From Dumped Milk To Record Income, 2020 Was A Whirlwind For Idaho Agriculture
For Idaho farmers, the COVID-19 pandemic began with milk rushing down drains and potatoes piled sky-high by roadsides. But things didn’t stay that way for long — Idaho ended up breaking its record for net farm income last year.
At the start of last spring, restaurant demand collapsed and niche food trends emptied certain grocery shelves. Those small changes shifted the entire market for farmers.
But soon enough, supply and demand evened out and farmers responded. The prices potato farmers receive for their crop rebounded and so did those for milk — jumping from near-record lows in the spring to near-record highs late summer.
“We had very good prices at the end of the year,” said Garth Taylor, an agricultural economist at the University of Idaho, “and we had a lot of very good yields.”
Some sugarbeet farmers in Idaho saw record yields in their fields and extremely high sugar content in the beets, too.
Taylor said all those factors combined meant Idaho had the highest net farm income on record in 2020, even during a pandemic.
“Then you add on top of that — the frosting on the cake,” he said.
The frosting on the cake: government payments. Five hundred million dollars in COVID relief dollars were delivered to Idaho farmers in 2020. In total, government payments to Idaho were up about 290% compared to 2019 and made up 18% of the state’s farm income for the year. Nationally, the percentage was much higher.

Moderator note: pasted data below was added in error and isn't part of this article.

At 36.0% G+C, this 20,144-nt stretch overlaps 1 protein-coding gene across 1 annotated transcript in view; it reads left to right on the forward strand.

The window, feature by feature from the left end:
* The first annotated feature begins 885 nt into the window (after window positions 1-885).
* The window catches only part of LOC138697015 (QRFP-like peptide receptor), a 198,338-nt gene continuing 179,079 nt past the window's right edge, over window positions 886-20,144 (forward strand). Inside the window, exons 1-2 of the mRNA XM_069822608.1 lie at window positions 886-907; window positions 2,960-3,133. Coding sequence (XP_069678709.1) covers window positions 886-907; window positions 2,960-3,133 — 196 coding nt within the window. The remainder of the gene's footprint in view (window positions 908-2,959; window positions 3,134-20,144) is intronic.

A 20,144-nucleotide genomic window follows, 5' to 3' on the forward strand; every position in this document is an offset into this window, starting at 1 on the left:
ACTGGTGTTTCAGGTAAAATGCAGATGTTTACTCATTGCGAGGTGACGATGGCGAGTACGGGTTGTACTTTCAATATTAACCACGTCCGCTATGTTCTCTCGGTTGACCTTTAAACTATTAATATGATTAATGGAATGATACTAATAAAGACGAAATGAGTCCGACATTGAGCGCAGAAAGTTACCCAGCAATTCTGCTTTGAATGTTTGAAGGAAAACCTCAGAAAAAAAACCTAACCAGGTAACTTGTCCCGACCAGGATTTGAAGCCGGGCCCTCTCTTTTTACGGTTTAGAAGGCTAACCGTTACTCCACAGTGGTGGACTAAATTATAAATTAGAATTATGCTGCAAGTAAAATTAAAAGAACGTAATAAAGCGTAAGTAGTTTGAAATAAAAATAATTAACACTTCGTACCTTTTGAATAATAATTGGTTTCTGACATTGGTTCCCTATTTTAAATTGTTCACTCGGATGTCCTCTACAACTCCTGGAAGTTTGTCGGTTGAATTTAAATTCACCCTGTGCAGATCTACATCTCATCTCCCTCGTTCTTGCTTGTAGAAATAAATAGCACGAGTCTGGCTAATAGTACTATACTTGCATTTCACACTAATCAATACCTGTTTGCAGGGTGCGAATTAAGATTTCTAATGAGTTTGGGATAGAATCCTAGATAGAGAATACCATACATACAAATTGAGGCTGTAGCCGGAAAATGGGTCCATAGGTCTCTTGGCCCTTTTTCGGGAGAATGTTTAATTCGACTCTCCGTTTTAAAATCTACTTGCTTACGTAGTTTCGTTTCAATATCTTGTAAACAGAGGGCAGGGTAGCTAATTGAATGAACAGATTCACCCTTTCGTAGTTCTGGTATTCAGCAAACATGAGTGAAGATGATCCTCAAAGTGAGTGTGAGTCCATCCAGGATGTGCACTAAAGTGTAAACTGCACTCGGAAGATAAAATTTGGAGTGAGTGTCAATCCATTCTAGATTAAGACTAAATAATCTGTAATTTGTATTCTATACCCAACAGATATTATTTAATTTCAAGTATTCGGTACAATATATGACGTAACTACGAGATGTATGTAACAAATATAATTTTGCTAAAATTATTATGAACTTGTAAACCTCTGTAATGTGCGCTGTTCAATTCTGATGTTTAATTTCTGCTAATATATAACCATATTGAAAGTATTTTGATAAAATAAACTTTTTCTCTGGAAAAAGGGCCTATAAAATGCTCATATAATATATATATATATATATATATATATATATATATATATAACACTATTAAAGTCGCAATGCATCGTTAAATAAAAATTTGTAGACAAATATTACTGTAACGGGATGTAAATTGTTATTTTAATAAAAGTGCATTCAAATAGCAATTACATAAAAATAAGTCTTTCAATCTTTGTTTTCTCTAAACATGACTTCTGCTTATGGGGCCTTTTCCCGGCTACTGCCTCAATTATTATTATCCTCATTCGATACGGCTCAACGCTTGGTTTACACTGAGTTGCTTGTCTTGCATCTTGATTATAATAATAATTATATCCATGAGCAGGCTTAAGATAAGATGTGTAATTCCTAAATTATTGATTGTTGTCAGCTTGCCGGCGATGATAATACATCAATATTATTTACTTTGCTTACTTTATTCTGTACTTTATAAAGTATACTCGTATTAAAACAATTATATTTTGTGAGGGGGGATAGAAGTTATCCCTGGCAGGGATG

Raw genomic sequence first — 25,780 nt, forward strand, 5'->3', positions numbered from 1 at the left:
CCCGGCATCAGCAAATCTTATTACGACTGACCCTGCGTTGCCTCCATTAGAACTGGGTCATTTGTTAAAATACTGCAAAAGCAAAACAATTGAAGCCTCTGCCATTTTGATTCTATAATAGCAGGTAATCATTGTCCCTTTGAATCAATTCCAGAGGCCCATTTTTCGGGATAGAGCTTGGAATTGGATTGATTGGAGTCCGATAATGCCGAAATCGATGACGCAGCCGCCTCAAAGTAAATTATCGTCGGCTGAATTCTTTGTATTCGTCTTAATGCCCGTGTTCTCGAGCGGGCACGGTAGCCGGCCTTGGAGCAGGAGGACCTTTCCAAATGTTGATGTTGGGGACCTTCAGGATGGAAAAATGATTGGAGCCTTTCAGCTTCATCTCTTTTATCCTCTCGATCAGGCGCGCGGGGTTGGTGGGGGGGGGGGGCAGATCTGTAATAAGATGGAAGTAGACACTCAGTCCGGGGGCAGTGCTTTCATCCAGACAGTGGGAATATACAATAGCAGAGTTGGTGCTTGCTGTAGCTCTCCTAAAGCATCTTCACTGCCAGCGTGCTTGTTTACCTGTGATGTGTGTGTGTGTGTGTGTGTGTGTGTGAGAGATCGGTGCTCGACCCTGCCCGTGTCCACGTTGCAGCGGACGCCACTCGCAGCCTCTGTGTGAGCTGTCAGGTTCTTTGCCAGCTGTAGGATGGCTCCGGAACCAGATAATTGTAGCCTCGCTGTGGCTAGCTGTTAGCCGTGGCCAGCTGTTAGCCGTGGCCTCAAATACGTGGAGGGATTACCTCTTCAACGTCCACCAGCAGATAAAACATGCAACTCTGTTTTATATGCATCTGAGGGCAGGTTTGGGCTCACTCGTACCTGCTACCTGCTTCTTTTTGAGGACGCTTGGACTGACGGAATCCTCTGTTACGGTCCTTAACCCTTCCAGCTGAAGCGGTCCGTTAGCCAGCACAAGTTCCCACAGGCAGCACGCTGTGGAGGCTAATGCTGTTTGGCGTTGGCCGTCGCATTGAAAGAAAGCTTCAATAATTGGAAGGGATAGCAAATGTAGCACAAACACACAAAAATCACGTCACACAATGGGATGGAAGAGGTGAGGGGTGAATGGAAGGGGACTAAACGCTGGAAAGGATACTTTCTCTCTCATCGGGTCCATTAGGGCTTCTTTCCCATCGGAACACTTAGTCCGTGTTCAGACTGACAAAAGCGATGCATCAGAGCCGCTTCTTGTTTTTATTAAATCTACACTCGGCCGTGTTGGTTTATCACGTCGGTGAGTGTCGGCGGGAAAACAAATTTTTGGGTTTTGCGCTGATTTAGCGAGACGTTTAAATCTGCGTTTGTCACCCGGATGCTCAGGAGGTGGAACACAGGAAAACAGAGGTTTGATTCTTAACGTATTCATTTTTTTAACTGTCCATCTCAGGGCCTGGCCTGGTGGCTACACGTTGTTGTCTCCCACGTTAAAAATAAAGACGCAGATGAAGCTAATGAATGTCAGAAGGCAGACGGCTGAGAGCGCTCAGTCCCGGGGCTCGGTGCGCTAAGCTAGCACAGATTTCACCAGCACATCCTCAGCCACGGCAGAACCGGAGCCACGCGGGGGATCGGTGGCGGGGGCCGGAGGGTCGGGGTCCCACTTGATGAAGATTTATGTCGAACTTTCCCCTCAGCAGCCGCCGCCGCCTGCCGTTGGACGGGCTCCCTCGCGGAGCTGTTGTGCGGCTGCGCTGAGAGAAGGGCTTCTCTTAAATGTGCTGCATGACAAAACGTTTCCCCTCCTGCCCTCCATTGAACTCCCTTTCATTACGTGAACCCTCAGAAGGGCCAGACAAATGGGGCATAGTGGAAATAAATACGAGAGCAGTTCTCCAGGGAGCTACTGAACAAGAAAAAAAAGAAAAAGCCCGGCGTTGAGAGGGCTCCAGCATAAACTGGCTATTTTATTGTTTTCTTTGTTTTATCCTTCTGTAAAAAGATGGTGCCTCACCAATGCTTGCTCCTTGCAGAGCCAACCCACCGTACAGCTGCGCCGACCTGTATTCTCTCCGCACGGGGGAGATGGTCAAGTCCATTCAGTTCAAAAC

The kicker, according to Taylor? Idaho would’ve set a record for net farm income without the government subsidies.
To him, this shows how Idaho agriculture is unique from other big farm states.
“Idaho agriculture is on a completely different path and a completely different composition than the U.S,” Taylor said.
For example, the record set in 2020 follows another breakout year for Idaho agriculture in 2019.
Also, Taylor said, U.S. agriculture on a whole is dominated by corn and soybeans that garner large government subsidies even outside a pandemic. On the other hand, Idaho’s dominant agriculture industries are milk and cattle. Those industries are subject to different market shifts than crops, and they’re also lucrative, contributing to more than 50% of Idaho’s farm revenue.
This year, the USDA expects government payments, and therefore farm income, will decline.
But Taylor said, for Idaho, the thing to watch is milk prices.
“That’s the 900 pound gorilla that swings Idaho agriculture,” he said. That’s because dairy is the bellwether for Idaho agriculture, accounting for more than a third of the state’s farm economy.
Find reporter Rachel Cohen on Twitter @racheld_cohen
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